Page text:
It’s always an electrifying experience at the safari, but you seem worried about the cheetahs, the land’s fastest animals. You’ll learn here how to survive a cheetah attack (if any chance).
Cheetah attacks are not common, and only a few nonfatal attacks occur yearly. Nevertheless, you must prepare for the worst out there in the wild.
The average cheetah is not interested in hunting humans. This does not mean that if you breach its territorial code of conduct, it will not attack you. Most of the time, a cheetah sighting you will walk away as you get closer to it. However, if its cubs are nearby, they will attack you defensively. Also, if you walk up to a cheetah that is feeding, it will certainly attack you.
A cheetah won’t chase you if you walk across its landscape, and that’s because you aren’t on their delicacy menu.
What to Bring on a Cheetah Adventure
First Aid Kit
You need a first aid kit on a safari tour. Your first aid kit is not a preventive kit, but merely for “if the worst happens”. If a cheetah attacks you, then your kits should reduce fatality until the medics arrive. In most safaris, the tour guide equips themselves with a first aid kit.
Your first aid kits should include the following:
- Antibiotic ointment
- Finger splints
- Hand sanitizer
- Medical gloves
- Sterile gauze pads
You’re not restricted from bringing your dog to the safari as long as it can handle the animals around. The purpose of your dog’s presence is not to fight the cheetah but to warn against an approaching cheetah(s). Cheetahs are known to be stealthy, and you almost can’t tell when one is coming closer.
Dogs have a better sense of smell and are capable of detecting stealth cheetahs. When the dog barks, it draws your attention early and keeps the cheetah from coming closer.
All dogs may be okay for a touring adventure, but one of the best vigilant and cheetah-repelling dogs is the Anatolian Shepherd. Other watchful dogs include Alaskan Malamute, Bernese Moutain Dog, Brittany, and Rhodesian Ridgeback.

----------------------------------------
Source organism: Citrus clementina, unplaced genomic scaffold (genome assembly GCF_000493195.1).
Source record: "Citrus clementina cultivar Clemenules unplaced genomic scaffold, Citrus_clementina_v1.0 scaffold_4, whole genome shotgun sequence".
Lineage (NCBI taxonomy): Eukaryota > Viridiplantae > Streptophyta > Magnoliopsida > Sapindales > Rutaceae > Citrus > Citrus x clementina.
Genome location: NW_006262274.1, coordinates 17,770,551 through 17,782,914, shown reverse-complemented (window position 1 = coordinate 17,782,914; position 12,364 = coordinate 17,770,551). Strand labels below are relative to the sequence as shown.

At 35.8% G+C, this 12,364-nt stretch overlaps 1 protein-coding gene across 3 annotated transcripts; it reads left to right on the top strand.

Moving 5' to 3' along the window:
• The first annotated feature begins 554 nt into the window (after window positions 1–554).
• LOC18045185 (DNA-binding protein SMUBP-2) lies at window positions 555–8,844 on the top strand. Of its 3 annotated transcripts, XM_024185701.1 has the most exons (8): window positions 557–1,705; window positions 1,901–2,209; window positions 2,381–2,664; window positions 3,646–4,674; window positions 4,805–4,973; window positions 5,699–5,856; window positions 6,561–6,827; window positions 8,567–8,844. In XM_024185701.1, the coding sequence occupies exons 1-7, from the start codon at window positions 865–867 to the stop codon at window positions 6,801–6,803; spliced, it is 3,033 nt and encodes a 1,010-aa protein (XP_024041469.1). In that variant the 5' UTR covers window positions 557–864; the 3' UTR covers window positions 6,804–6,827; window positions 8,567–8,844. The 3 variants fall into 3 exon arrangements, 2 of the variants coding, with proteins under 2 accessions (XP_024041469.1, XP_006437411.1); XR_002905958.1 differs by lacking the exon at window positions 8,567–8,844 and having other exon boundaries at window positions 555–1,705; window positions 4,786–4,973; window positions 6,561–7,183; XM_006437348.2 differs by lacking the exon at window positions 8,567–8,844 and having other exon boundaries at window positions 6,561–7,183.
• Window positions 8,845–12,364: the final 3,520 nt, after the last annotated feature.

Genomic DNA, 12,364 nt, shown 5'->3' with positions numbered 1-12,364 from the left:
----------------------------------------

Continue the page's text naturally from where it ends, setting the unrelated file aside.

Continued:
An Audio Player
An audio player can save the day when you encounter an attacking cheetah. Typically, cheetahs fear bigger cats like lions, tigers and jaguars. The reason is that cheetahs are threatened by animals bigger than their size. Ensure to have a roaring lion’s tone to keep cheetahs away in case of an attack.
An Enclosed Vehicle
Your vehicle can protect against cheetah attacks. However, it must be enclosed with doors and windows to keep you safe, especially the children with you. A child is more vulnerable to a cheetah attack. While in the vehicle, the attacking cheetah will grow bored and leave.
Water spray can keep an attacking cheetah away. It only works temporarily, but long enough for help to arrive. You may add pepper to hurt the cheetah’s eye.
How to Survive a Cheetah Attack
It’s 95% unlikely that a cheetah will attack aggressively, but anything can go wrong with the remaining 5%. Below are the steps to survive a cheetah attack:
Take a Few Steps Backward
When you encounter a furious cheetah, back away slowly. If the cheetah makes eye contact with you, do not look away, too late. Better if no eye contact was made initially.
Do not back off hastily. Of course, you are dealing with land’s fastest here, so you can’t comfortably outrun an animal capable of 75 mph or 120 km/h. You’re not a gazelle. Do not be timid, be predatory because cheetahs fear attacking predators.
Keep the Cheetah from Coming Closer
Make sure the cheetah does not come closer. You can scare it with your audio player while keeping it at arm’s length. Grab your player and play the hyena or lion’s roar to instill fear in it. Cheetahs are scared of the bigger cats.
If the roaring audio does not scare the attacking cheetah away, spray peppered-water on its face. You may not need a firearm, especially if it has someone pinned down.
If the cheetah won’t back off, stand your ground and enlarge yourself as much as you can. You want to do what cats do, arch or raise your back to intimidate the cheetah. Make sure to also wave your arms fiercely and yell at it.
Scream for Help
If the cheetah won’t go away and no backup yet, yell for help again to draw attention from people nearby. When one or more persons join the party, the cheetah will back off, except a coalition of them (a group of cheetahs).
Don’t Play Dead
Do not play dead if the cheetah is standing away from you. However, playing dead may be an option if the cheetah is already on you and you are too weak to fight it. Take a fetal posture, bringing up your knees to your head, protecting your neck with your hands.
While on the ground, do not take your hands off your neck. Cheetahs are intelligent hunters and are known to clamp on the neck of their prey with their powerful jaws, causing them to suffocate.
Playing dead will not work if the cheetah is in full attack and protecting its cubs. A cheetah protecting its cubs is not motivated by hunger. It gets personal and emotional and wants to destroy you to save the litter.